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Santa Monica's "Old" Wilmont Board Chair Has It Backwards
September 7, 2012
There are several things about the Wilmont debacle I don't understand -- primarily, "What is the criteria for the label "a small group"? Valerie Griffin continues to insist that a "small group" is trying to take over Wilmont. ("Santa Monica Neighborhood Group Has One Board and It Adjourned," August 30, 2012)
Although I'm not a resident of Wilmont, I attended the August 20th public meeting of Wilmont at Ken Edwards Center ("Rival Santa Monica Neighborhood Boards Square Off," August 22, 2012)
When I arrived, several members of the "new board" were seated at the head table with several members of the "old board." The meeting was chaotic with a lot of expressed anger. The static was around Valerie Griffin's continuing to insist, "There has been no election," referring to the June 9 annual meeting.
Valerie would not tolerate any feedback from the floor. Without any motion from the floor, she announced that "This meeting is adjourned."
The audience of about 28 people sat and watched as she and her three or four supporters walked out. At that point, there were six angry people including Valerie in the hall trying to disrupt the orderly meeting of 28 people inside the room. Yet Valerie continues to claim that a small group is trying to disrupt her meetings.
It appears she's got it backwards. A relatively large group of Wilmont residents is trying to be heard, and a small group of Wilmont "old board" members are trying to hold on to power in the face of opposition from a large group of residents. ("Santa Monica Group Holds Elections after Miramar Opponents Pack Meeting," June 9, 2012)
It appears to me there is a major disconnect between strategy and facts here -- that, in fact, a small group of Wilmont "old board" members are trying to hang on to power, and a relatively large group of Wilmont residents are attempting to be heard.
They're not upset that the "old board" doesn't take a membership vote about "every little thing" as Valerie claims. They're upset because Valerie Griffin publicly proclaimed that the Wilshire Montana Neighborhood Coalition supports the proposed building of the huge Miramar project without making sure that the residents who live within Wilmont actually support it.
This project will have a major impact on the neighborhood, and the opposition is very disturbed that they are being used and misrepresented in support of a project they oppose. There's a major difference between "every little thing" and the biggest project ever proposed for the neighborhood.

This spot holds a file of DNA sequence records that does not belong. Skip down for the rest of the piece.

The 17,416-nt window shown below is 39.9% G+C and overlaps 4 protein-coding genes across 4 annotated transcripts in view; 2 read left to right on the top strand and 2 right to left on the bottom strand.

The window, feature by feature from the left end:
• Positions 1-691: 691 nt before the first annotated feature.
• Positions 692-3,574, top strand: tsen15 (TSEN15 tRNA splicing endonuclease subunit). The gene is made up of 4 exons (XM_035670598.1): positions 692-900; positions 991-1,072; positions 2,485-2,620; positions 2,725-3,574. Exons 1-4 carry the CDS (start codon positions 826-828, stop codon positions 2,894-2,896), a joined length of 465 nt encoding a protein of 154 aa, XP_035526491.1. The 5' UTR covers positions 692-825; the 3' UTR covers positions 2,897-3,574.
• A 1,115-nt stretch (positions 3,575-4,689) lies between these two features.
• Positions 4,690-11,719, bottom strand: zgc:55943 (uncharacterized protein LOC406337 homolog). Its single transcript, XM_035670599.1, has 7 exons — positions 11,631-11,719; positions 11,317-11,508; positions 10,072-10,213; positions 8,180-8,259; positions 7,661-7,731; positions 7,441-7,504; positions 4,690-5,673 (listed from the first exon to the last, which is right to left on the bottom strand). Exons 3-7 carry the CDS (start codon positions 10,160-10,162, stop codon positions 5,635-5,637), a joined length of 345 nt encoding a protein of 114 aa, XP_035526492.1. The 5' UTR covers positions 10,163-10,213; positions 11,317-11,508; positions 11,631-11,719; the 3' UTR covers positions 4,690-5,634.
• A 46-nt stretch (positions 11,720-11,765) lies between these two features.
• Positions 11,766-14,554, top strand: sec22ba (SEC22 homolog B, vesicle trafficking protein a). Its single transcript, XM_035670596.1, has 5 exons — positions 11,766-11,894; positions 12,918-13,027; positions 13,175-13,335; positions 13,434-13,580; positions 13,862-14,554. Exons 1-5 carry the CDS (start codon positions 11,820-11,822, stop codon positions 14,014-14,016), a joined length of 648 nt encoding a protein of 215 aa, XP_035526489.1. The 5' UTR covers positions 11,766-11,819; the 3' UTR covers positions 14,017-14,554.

The election was held. The ballots have been counted. ("Santa Monica's Wilmont Coalition Gets New Board, Maybe," July 9, 2012)
Valerie's continuously stating at the August 20th meeting that "No election has taken place" bordered on lunacy. With their latest meeting held by phone with only 5 members participating this small group signaled that they intend to eliminate any criticism or any disagreement with their actions. ("Santa Monica's Wilmont Board Sidesteps Confrontation with Telephone Meeting," August 29, 2012)
This may be legal under law intended for for-profit corporations, but it certainly ignores the rules for city-recognized non-profits in the City of Santa Monica. The newly elected board members have all been notified of their expulsion from the Wilshire Montana Neighborhood Coalition and "forbidden" to ever attend another meeting. This is the way this small group represents the concerns of the residents?
I have one overriding question: What's the point here? If this small subset of Wilmont is willing to risk losing a great many members over time and willing to alienate a new group of members, what is so important that it propels them to engage in this fight?
It's certainly NOT the "integrity of the corporation," as Valerie claims. It's certainly not about parking in the Miramar. There is already a commercial parking structure in Wilmont on 4th Street between Wilshire and California, and that hasn't made a dent in their parking problem. So what's the point?
I suggest that Valerie Griffin and her supporters obtain a copy of the book entitled "Leadership" by Pulitzer Prize winner, James MacGregor Burns. It's the classic in the field. Burns defines a leader as "one who responds to the needs of the led." He defines a dictator as "one who attempts to impose his will on the led."
In a democracy, the latter usually doesn't have much success retaining followers over time. And now that it's public knowledge that the Wilmont treasury is paying for the lawyer in this personal skirmish, it's possible that Wilmont may have a short life. While this small group continues to fight skirmishes, might they not just lose the war?
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